Conversation Interruptus

by Lois Rubin Gross

I know that you’re used to me filling this space with book recommendations and words of wisdom about using the library. This sort of falls into the second category, but it goes beyond that, as well. Most libraries have signs posted in them that ask you to turn off your phones when you are visiting. For me, the most amusing visual is a person talking on the phone standing no-cell-phones right under one of those signs. The reason you are asked to turn off your phones is that phone conversations tend to be loud and disturbing to other patrons. However, in the Children’s Department, there are more reasons for turning off your phones.

For the sake of simplicity, I’m going to refer to all adults who accompany children to the library as “caregivers.” They may be parents, they may be grandparents, or they may be nannies. They are the adult connected to the child, so I am NOT saying that every nanny is abusing her/his phone privileges. I know some wonderful nannies who I would be delighted to come take care of me. Some nannies put up with so much abuse from their young charges that I give the nanny stickers for being good.

Let’s talk about the reason you bring a young child to the library. You may be coming to be part of a story time or another program. This is an excellent way to acquaint young children with books, stories and also to socialize them to participating in a group. With very young children, some story time “games” involve holding the child on your lap, bouncing them, or moving their hands and feet for them. When you are part of a story time group, we expect you as the caregiver to be learning to share stories and games with your child, just as the child learns new ideas and concepts. We hope that you will replicate these techniques at home by reciting the rhymes with your child, singing songs that you may have learned, or talking about the stories that were presented. This reinforces the child’s learning.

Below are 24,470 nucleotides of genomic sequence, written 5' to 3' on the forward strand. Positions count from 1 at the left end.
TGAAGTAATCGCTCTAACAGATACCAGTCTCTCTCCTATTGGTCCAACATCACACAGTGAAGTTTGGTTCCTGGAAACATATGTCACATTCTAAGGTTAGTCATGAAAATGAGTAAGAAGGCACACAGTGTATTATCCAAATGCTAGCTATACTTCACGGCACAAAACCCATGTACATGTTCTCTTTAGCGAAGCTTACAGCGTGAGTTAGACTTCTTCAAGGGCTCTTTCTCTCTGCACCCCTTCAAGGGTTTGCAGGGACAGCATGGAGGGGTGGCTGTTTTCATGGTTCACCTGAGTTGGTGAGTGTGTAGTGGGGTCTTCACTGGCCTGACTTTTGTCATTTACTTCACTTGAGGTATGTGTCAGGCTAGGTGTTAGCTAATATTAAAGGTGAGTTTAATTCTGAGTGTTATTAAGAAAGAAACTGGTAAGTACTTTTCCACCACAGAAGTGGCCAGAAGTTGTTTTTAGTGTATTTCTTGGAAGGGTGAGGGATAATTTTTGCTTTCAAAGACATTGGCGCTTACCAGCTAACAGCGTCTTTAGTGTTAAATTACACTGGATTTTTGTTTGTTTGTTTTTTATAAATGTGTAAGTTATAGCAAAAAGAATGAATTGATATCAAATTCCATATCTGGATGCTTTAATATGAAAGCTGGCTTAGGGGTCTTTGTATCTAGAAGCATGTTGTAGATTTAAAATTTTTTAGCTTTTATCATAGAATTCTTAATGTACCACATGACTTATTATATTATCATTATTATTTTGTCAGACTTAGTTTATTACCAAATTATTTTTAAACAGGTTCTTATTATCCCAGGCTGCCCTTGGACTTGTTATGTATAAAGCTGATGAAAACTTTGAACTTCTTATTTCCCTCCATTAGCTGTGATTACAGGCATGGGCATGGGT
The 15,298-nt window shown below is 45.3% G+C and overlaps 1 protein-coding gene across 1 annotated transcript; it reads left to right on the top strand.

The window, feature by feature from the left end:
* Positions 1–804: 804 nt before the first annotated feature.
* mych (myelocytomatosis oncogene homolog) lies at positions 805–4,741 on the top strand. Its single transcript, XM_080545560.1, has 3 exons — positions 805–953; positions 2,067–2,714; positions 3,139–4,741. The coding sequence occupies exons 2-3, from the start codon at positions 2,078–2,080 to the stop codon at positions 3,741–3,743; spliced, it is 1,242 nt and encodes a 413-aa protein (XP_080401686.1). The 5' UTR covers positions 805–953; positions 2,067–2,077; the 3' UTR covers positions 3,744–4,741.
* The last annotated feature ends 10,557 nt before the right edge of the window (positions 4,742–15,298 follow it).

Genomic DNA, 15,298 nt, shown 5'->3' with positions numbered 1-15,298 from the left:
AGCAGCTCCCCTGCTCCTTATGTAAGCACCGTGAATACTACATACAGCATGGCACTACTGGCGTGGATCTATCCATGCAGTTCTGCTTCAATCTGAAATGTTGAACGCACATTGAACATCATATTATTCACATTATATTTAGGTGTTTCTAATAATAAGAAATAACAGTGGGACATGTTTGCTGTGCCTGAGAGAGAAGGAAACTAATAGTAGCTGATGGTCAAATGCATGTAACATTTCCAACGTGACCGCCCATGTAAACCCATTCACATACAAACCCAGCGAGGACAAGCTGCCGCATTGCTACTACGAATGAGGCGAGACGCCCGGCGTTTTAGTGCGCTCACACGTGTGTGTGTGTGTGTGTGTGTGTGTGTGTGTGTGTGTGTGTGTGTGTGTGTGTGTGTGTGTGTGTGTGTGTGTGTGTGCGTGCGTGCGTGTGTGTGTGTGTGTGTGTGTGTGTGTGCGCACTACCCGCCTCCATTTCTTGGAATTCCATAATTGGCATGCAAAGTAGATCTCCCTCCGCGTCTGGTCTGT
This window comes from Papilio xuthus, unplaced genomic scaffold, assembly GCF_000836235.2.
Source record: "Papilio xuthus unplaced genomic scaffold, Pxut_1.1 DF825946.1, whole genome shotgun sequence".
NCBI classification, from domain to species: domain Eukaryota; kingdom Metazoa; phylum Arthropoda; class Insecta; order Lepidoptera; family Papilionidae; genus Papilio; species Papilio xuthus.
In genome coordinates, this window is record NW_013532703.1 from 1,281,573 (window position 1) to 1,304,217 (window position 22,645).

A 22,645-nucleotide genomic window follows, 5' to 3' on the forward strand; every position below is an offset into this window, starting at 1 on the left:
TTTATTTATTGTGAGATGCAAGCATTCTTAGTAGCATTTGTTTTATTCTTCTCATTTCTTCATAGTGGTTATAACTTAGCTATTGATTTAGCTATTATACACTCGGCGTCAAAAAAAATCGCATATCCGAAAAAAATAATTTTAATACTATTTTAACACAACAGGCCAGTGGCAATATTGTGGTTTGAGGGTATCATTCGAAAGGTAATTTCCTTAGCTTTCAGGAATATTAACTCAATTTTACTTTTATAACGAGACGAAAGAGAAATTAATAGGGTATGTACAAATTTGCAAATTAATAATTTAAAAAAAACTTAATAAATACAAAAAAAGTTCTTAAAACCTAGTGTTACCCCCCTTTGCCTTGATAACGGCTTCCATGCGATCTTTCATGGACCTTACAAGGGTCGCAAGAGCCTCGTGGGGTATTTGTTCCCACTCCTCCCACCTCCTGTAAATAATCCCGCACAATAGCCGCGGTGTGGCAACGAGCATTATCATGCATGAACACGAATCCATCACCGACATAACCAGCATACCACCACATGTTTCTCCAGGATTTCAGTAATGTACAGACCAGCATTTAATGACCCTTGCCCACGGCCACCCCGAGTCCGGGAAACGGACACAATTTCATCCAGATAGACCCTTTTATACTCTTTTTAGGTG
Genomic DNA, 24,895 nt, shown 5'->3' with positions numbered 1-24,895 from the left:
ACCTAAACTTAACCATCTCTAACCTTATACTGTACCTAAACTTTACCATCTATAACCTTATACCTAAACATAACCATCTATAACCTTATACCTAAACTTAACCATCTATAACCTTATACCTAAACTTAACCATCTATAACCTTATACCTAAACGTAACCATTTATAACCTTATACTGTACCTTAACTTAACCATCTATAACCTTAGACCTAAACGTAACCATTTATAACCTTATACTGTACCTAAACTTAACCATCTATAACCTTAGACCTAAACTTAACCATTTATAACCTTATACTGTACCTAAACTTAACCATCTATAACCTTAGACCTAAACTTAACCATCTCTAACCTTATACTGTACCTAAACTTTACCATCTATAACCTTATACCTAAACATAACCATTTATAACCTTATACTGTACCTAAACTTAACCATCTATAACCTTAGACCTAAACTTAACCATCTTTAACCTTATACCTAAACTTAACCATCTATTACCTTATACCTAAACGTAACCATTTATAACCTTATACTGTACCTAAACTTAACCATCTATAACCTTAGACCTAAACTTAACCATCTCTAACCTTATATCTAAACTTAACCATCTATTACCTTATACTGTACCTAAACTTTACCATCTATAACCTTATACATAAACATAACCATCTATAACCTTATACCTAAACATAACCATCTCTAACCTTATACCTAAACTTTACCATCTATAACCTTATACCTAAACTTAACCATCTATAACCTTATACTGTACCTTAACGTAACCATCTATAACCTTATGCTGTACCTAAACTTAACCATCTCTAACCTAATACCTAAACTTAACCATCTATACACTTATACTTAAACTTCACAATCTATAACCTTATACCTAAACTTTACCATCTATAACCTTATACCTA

Therefore, if you as caregiver, are sitting on the outside of the circle texting or reading e-mails on your Shopping woman textinghandheld device, you are defeating the purpose of story time, in addition to being incredibly rude to the person who is presenting the program. Please, for a minute, put yourself in the performer’s place (a librarian or library assistant at the front of the room is, without a doubt, a performer as well as an instructor). How would you feel if half the people in the room were totally inattentive to your hard work?

The other day I was involved in a group where a performer was telling a story to a group of children. Two caregivers had their texting devices out and were completely oblivious to the performance that was going on. The point of family programs is so that parents who normally can’t be involved in their child’s activities because they are at work can see how their child grows and develops. You aren’t just your child’s chauffeur to these activities; you are their sounding board. You should be asking, on the way, home, “Did you enjoy the program? What was your favorite part? Can you repeat the rhyme the story teller taught you?” All of these activities shows your child you care about what they think and learn, and also reinforces their learning.